Immediately he made the disciples get into the boat and go on ahead to the other side, while he dismissed the crowds. And after he had dismissed the crowds, he went up the mountain by himself to pray. When evening came, he was there alone, but by this time the boat, battered by the waves, was far from the land, for the wind was against them. And early in the morning he came walking toward them on the sea. But when the disciples saw him walking on the sea, they were terrified, saying, ‘It is a ghost!’ And they cried out in fear. But immediately Jesus spoke to them and said, ‘Take heart, it is I; do not be afraid.’ Peter answered him, ‘Lord, if it is you, command me to come to you on the water.’ He said, ‘Come.’ So Peter got out of the boat, started walking on the water, and came toward Jesus. But when he noticed the strong wind, he became frightened, and beginning to sink, he cried out, ‘Lord, save me!’ Jesus immediately reached out his hand and caught him, saying to him, ‘You of little faith, why did you doubt?’ When they got into the boat, the wind ceased. And those in the boat worshiped him, saying, ‘Truly you are the Son of God.’
In the beginning, the Spirit of God hovered over the primordial waters. The water was dark and deep and everywhere, the ancients say, an endless and chaotic sea. Then God separated the water, pushing some of it below to make oceans, rivers, and seas, and vaulting the rest of the torrents above to be locked behind a glassy firmament. In Ancient Near Eastern cosmology, all of life hung suspended between these waters, vulnerable as a fetus in the womb.
For the disciples of Jesus, the volatility and mystery of the sea was associated with the chaotic, the demonic, the unknown. A powerful storm conjured memories of the story of Noah’s flood when “the springs of the great deep burst forth, and the floodgates of the heavens were opened.” Water was, and is, a powerful force that can in a moment give life and in another take it away.
I know this fear—the fear of chaos, of evil, of death. It arrives unexpectedly and unwelcome, often just after I’ve made some great declaration of faith and convinced myself I’m in control. I’ve climbed out of the boat, put one foot in front of the other, and then suddenly realized the foolishness of the whole enterprise, the forces we’re all up against in this scary world. They’re dropping bombs in Iraq now, and I know I’m supposed to be against that, but the alternative seems just as dangerous, just as awful. The cycle of violence, fear, and hate continues, on and on—only the word cycle doesn’t quite seem to fit, does it? It’s too neat, too orderly, too predictable. It seems more like chaos, like an unleashed sea.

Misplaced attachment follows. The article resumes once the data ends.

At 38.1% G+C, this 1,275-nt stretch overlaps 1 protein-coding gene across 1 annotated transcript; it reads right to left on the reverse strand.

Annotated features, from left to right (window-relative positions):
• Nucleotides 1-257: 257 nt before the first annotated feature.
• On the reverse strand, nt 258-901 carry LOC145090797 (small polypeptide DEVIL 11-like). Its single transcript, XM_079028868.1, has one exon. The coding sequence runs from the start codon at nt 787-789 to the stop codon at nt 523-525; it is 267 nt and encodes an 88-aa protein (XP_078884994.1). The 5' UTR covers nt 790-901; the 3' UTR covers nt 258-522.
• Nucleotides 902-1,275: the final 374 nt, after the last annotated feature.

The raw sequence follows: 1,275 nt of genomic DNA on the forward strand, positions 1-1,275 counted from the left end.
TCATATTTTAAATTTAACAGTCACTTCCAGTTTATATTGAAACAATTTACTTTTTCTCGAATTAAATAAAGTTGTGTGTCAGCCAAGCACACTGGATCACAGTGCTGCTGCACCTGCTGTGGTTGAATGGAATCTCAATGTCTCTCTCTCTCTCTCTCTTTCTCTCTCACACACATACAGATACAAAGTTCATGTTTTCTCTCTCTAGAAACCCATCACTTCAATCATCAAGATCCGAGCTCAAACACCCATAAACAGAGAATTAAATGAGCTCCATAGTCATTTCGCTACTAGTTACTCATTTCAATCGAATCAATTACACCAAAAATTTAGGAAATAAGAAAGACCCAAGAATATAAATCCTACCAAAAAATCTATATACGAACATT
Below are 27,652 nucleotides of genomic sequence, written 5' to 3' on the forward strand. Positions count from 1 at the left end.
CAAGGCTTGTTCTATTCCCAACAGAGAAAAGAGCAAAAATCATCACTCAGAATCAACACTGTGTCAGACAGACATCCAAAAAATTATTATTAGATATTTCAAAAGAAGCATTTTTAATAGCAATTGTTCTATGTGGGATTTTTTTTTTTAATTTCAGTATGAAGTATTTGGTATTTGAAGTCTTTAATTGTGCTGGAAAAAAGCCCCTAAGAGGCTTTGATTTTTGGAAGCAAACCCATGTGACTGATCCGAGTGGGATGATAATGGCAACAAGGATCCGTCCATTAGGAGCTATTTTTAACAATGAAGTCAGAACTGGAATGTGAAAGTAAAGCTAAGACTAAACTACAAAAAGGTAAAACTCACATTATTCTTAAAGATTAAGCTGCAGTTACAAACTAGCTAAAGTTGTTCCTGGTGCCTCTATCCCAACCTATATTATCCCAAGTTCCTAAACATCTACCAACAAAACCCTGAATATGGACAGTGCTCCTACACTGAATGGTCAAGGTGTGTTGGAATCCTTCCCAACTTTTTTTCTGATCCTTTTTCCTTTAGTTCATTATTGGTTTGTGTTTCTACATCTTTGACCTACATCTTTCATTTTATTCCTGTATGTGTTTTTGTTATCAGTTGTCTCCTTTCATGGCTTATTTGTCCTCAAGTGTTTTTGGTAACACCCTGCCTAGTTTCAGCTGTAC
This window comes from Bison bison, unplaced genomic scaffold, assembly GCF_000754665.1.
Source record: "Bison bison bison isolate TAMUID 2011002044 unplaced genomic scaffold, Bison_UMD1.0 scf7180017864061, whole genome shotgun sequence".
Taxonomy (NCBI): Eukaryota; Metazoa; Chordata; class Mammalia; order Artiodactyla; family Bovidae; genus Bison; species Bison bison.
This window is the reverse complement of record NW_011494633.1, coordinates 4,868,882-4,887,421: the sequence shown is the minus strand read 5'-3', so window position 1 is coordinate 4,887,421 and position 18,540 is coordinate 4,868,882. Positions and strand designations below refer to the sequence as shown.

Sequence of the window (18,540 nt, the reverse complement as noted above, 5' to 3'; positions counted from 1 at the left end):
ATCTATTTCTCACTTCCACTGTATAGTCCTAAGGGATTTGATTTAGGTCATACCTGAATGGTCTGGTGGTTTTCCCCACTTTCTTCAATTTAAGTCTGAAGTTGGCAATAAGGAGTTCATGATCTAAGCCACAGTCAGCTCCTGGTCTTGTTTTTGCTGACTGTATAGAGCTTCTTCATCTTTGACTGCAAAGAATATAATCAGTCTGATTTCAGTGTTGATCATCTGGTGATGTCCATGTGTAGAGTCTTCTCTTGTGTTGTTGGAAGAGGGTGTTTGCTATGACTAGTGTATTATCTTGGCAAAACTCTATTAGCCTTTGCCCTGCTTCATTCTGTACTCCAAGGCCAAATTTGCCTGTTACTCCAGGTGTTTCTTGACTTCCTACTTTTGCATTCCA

No rhyme. No reason. No guiding Hand.
Notice that Jesus doesn’t tell his disciples to stop asking questions. He doesn’t tell them to abandon inquiry, lament, or struggle. He doesn’t chastise Peter for taking the risk and climbing out of the boat and into the thick of it. He simply reminds him, “I am here. Do not be afraid.” He is present—even in the chaos, even in the storm. We have to be present in the chaos too, to see Him and to trust Him again, to walk on water.
I am a person of little faith. I startle at every crack of thunder. I worry about the wind and the waves. I am not convinced that God is present in the chaos, much less able to save us from it. I am standing in the thick of it. And yet Jesus said that even a little faith is enough to uproot a mountain and send it into the wild sea. Even a little faith is enough.
© 2014 All rights reserved.
Copying and republishing this article on other Web sites without written permission is prohibited.